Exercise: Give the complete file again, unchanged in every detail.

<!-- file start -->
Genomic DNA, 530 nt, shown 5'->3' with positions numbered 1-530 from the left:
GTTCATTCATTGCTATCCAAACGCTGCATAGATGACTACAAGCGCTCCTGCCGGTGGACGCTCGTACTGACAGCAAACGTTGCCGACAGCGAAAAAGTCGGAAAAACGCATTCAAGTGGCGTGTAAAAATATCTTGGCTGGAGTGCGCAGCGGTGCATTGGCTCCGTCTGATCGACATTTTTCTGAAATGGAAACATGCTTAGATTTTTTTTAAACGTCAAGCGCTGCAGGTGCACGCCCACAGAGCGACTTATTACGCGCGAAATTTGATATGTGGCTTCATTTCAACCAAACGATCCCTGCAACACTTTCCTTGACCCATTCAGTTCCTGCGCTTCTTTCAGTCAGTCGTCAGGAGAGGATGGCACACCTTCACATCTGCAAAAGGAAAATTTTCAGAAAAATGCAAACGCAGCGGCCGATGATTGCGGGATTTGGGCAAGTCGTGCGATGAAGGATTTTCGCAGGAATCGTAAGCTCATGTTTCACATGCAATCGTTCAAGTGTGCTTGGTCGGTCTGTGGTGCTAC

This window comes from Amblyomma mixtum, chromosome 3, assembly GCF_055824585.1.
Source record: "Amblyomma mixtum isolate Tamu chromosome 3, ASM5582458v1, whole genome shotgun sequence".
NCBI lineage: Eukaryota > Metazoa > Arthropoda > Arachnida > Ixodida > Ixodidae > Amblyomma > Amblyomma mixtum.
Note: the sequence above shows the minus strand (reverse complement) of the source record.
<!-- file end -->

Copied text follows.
Genomic DNA, 530 nt, shown 5'->3' with positions numbered 1-530 from the left:
GTTCATTCATTGCTATCCAAACGCTGCATAGATGACTACAAGCGCTCCTGCCGGTGGACGCTCGTACTGACAGCAAACGTTGCCGACAGCGAAAAAGTCGGAAAAACGCATTCAAGTGGCGTGTAAAAATATCTTGGCTGGAGTGCGCAGCGGTGCATTGGCTCCGTCTGATCGACATTTTTCTGAAATGGAAACATGCTTAGATTTTTTTTAAACGTCAAGCGCTGCAGGTGCACGCCCACAGAGCGACTTATTACGCGCGAAATTTGATATGTGGCTTCATTTCAACCAAACGATCCCTGCAACACTTTCCTTGACCCATTCAGTTCCTGCGCTTCTTTCAGTCAGTCGTCAGGAGAGGATGGCACACCTTCACATCTGCAAAAGGAAAATTTTCAGAAAAATGCAAACGCAGCGGCCGATGATTGCGGGATTTGGGCAAGTCGTGCGATGAAGGATTTTCGCAGGAATCGTAAGCTCATGTTTCACATGCAATCGTTCAAGTGTGCTTGGTCGGTCTGTGGTGCTAC

This window comes from Amblyomma mixtum, chromosome 3, assembly GCF_055824585.1.
Source record: "Amblyomma mixtum isolate Tamu chromosome 3, ASM5582458v1, whole genome shotgun sequence".
NCBI lineage: Eukaryota > Metazoa > Arthropoda > Arachnida > Ixodida > Ixodidae > Amblyomma > Amblyomma mixtum.
Note: the sequence above shows the minus strand (reverse complement) of the source record.